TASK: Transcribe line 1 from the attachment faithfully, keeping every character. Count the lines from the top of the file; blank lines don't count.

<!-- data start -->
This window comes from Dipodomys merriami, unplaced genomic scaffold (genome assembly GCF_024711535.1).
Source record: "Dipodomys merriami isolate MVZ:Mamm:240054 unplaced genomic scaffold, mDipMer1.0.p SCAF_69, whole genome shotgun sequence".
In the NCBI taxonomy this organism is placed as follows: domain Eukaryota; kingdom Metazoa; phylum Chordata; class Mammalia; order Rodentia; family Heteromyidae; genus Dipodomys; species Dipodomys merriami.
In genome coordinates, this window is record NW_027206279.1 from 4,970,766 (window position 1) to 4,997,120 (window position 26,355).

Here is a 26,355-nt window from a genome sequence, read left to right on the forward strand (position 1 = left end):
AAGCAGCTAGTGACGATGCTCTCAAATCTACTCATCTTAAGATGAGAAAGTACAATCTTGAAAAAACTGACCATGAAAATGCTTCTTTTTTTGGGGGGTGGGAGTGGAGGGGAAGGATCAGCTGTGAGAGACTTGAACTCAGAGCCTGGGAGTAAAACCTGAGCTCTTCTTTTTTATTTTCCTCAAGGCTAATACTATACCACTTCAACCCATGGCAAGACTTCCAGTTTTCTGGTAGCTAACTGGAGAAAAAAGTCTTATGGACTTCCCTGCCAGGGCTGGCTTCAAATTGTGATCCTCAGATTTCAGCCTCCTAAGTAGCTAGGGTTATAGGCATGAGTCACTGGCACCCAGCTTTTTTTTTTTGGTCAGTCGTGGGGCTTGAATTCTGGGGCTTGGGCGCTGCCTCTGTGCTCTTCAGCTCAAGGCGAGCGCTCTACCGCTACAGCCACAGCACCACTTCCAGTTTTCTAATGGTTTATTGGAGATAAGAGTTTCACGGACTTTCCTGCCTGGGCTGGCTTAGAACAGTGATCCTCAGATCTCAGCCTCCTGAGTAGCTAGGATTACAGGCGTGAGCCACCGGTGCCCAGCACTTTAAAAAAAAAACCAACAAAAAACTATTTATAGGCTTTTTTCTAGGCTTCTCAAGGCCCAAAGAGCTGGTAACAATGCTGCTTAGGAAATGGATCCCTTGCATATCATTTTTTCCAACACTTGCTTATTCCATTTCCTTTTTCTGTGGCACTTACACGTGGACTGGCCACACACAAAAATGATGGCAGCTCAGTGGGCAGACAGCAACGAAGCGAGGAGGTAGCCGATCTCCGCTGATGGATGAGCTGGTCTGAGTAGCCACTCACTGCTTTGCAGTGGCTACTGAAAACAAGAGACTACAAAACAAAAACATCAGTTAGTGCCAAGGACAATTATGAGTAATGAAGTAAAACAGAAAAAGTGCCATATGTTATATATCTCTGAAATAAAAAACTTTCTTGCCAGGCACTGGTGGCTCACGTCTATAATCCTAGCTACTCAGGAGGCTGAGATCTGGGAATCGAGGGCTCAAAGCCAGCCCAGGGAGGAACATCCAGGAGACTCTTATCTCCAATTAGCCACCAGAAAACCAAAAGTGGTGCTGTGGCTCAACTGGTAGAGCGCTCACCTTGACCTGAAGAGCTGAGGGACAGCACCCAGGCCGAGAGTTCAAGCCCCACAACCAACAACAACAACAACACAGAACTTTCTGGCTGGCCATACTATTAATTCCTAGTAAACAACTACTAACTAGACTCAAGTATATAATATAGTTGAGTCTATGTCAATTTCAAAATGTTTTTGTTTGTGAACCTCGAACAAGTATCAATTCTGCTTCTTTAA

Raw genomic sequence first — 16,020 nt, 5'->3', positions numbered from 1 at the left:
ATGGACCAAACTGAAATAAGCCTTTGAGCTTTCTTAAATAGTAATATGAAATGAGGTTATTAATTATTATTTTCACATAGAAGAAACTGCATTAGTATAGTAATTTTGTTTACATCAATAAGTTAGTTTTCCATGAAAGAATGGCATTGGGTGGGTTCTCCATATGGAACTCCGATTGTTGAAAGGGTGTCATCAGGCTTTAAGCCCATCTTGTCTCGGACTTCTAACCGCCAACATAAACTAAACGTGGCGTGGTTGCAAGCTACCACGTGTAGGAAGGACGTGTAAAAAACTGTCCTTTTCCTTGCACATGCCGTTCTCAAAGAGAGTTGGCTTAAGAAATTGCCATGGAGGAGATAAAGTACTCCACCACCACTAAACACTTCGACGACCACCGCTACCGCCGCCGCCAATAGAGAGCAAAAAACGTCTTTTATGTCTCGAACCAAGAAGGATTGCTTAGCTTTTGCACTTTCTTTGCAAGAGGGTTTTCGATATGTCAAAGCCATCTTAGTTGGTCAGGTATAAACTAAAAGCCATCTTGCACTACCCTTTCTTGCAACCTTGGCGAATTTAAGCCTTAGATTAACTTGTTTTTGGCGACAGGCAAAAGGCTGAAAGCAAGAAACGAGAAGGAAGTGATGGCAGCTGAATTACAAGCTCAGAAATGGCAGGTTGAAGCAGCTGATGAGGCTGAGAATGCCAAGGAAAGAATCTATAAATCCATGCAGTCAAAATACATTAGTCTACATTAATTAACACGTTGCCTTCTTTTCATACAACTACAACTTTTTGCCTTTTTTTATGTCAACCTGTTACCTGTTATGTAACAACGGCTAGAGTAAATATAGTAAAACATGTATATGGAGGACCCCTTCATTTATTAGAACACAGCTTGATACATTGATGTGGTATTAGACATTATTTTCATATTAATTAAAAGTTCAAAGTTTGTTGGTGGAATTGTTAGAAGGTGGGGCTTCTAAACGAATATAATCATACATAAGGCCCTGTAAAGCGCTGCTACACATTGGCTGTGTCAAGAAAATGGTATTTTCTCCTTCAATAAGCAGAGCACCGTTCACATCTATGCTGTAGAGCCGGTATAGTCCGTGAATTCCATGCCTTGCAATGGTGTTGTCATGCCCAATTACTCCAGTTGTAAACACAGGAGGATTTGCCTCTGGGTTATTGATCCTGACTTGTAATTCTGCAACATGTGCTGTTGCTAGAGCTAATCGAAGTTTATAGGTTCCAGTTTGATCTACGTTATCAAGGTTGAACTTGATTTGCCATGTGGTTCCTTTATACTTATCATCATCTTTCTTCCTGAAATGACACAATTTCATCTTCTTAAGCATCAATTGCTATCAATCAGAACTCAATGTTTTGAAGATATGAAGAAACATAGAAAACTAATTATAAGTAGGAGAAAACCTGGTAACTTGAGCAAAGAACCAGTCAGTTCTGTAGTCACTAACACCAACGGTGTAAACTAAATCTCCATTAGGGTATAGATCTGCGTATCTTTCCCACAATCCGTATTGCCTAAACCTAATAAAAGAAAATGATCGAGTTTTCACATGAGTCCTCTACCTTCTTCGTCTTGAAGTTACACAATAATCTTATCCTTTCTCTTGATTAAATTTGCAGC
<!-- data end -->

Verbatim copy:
This window comes from Dipodomys merriami, unplaced genomic scaffold (genome assembly GCF_024711535.1).